icon caret Arrow Down Arrow Left Arrow Right Arrow Up Line Camera icon set icon set Ellipsis icon set Facebook Favorite Globe Hamburger List Mail Map Marker Map Microphone Minus PDF Play Print RSS Search Share Trash Crisiswatch Alerts and Trends Box - 1080/761 Copy Twitter Video Camera  copyview Youtube
Editorial in the Washington Post: The World Must Do Something about the Children of ISIS Fighters
Editorial in the Washington Post: The World Must Do Something about the Children of ISIS Fighters

Editorial in the Washington Post: The World Must Do Something about the Children of ISIS Fighters

Originally published in Washington Post

On 12 January 2020, the Editorial Board of the Washington Post cited International Crisis Group's recommendation of pursuing a  “Women and Children First” policy in repatriating Western ISIS affiliates – and warned about the risks to humanitarian values and security of failing to do so.

Among the many still-festering issues in the Middle East that may be worsened or neglected as a result of the rise in U.S.-Iran tension, none is more poignant than the plight of thousands of small children from outside the region who are languishing in camps across northeastern Syria. They are sons and daughters of foreign Islamic State fighters, and there were approximately 8,000 of them as of December 2019, according to United Nations data. They have been gathered — usually with their mothers but often unaccompanied — in these squalid tent cities, the largest of which, al-Hol, contains more than 68,000 people, since the last Islamic State strongholds in Syria fell to U.S.-backed Kurdish forces roughly a year ago. Both humanitarian values and security considerations require that their home governments in Europe and elsewhere find new, safe places for them to live as soon as possible.

Admittedly, it is a very difficult problem, an especially cruel variant of the wider unresolved matter of what to do about the thousands of left-behind foreign Islamic State fighters whose native countries are reluctant to take them back, out of an understandable fear that they would return to terrorism. Yet half of the children living in three northern Syrian camps are under the age of 5, according to the United Nations; 80 percent are under 12. In the camps, which are being guarded by Kurdish forces still funded and supported by the United States, these kids receive at most basic health and education. They remain subject to Islamic State indoctrination, often from their mothers, many of whom remain fiercely loyal to the organization — and who even enforce its rules through violence up to and including murder. The longer the children stay, and the older they get, the more likely they themselves may be to grow up into a new Islamic State generation.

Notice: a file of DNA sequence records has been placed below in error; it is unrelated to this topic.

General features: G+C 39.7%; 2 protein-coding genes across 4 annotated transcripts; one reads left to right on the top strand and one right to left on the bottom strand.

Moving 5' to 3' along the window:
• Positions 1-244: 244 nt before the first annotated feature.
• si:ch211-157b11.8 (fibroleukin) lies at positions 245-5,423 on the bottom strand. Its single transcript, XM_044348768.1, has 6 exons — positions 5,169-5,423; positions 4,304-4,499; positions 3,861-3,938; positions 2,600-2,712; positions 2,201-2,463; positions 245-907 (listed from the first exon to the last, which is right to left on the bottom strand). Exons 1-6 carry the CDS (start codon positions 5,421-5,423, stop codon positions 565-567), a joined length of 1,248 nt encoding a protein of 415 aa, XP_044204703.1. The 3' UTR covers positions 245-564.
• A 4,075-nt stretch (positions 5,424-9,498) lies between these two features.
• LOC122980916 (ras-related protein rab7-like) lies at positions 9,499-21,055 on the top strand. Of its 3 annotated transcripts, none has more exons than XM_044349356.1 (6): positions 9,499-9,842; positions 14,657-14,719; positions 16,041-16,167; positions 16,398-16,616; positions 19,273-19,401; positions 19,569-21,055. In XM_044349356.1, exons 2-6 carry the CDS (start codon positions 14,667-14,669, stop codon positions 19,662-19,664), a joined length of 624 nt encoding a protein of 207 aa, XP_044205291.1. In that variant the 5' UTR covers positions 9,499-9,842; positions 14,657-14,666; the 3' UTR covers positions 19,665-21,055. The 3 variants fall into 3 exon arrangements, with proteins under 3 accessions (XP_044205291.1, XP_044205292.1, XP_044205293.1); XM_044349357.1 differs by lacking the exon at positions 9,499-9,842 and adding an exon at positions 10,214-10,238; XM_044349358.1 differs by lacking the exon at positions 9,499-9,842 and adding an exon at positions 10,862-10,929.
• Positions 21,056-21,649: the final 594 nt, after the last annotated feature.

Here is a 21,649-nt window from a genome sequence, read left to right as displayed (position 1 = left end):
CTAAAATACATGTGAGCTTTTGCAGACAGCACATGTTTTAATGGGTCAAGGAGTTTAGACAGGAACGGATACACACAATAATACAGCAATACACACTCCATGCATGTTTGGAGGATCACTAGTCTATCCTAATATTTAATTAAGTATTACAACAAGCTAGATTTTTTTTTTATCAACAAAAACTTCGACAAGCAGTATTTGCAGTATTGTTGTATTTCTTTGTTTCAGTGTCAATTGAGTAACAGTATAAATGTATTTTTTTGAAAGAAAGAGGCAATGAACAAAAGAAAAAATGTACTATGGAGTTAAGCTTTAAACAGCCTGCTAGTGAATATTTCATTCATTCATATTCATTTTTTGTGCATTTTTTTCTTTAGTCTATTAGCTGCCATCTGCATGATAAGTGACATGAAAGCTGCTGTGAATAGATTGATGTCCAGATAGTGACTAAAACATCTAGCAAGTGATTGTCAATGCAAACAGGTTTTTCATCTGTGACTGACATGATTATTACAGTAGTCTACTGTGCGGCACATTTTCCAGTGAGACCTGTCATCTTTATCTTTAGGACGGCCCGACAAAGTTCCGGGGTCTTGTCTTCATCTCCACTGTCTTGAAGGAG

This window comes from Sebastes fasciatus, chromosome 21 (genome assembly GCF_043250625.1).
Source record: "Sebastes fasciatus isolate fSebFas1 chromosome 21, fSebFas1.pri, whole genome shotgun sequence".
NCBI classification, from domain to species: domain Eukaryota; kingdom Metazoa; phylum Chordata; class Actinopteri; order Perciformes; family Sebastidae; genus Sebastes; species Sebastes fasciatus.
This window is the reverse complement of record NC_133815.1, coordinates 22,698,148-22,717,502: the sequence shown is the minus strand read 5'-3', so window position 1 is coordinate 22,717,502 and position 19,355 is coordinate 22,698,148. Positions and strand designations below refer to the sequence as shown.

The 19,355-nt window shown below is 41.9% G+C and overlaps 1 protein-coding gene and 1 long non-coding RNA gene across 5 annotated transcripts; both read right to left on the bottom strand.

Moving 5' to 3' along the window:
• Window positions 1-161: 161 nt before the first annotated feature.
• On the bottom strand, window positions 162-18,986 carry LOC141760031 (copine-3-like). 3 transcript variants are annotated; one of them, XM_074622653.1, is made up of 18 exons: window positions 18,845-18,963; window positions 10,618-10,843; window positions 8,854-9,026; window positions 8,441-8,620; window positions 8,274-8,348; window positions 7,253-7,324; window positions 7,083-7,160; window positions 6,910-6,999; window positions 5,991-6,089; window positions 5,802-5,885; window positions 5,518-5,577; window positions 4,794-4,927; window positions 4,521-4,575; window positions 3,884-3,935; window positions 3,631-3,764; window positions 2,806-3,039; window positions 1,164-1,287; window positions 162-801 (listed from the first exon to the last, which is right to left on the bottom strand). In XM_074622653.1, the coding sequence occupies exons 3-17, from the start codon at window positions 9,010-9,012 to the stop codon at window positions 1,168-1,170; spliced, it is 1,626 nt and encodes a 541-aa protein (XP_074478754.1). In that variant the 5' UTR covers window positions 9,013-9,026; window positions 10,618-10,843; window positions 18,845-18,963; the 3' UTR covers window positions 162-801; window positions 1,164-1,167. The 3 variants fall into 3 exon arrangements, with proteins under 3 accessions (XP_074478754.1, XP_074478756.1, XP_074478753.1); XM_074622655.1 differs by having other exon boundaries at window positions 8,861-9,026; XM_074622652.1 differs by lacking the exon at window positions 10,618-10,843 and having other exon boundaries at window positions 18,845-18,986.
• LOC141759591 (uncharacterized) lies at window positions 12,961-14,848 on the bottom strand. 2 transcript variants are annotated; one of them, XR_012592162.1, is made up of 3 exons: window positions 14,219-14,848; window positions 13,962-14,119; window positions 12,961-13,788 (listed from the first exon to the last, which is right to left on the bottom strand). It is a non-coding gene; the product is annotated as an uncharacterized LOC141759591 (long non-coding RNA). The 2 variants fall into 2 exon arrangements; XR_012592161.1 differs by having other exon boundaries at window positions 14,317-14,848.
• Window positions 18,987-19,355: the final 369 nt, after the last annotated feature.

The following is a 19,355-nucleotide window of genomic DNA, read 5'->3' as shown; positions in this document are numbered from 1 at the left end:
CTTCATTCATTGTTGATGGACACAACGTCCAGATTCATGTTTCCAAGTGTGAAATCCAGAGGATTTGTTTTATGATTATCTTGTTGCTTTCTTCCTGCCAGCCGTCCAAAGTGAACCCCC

Between January and October of last year, only about 350 children born to parents from 17 nationalities other than Syrian or Iraqi were repatriated; of these, more than half returned to Kazakhstan, which took back 156, and Kosovo, which took 74. Few if any of the children appear to be U.S. citizens, in part because only about 300 Americans ever joined the Islamic State. And the United States has actually done more to repatriate its Islamic State-connected nationals than most peer nations, having taken back six men, three women and nine children as of November, according to the International Crisis Group (ICG). U.S. law permits adults suspected of terrorist crimes to be prosecuted more easily than might be the case in Europe. Ironically, then, innocent children — and mothers, many of whom are not Islamic State militants — may be effectively imprisoned in Syria because European countries fear they cannot imprison guilty parents.

The ICG recommends a “Women and Children First” policy of repatriation that would focus Western resources on identifying the most vulnerable, least dangerous camp residents from those two categories and bringing them home, for trial, or treatment, as circumstances require. Formidable as the obstacles, legal, logistical and political, may be, it is a risk worth taking, especially given the risks of doing nothing.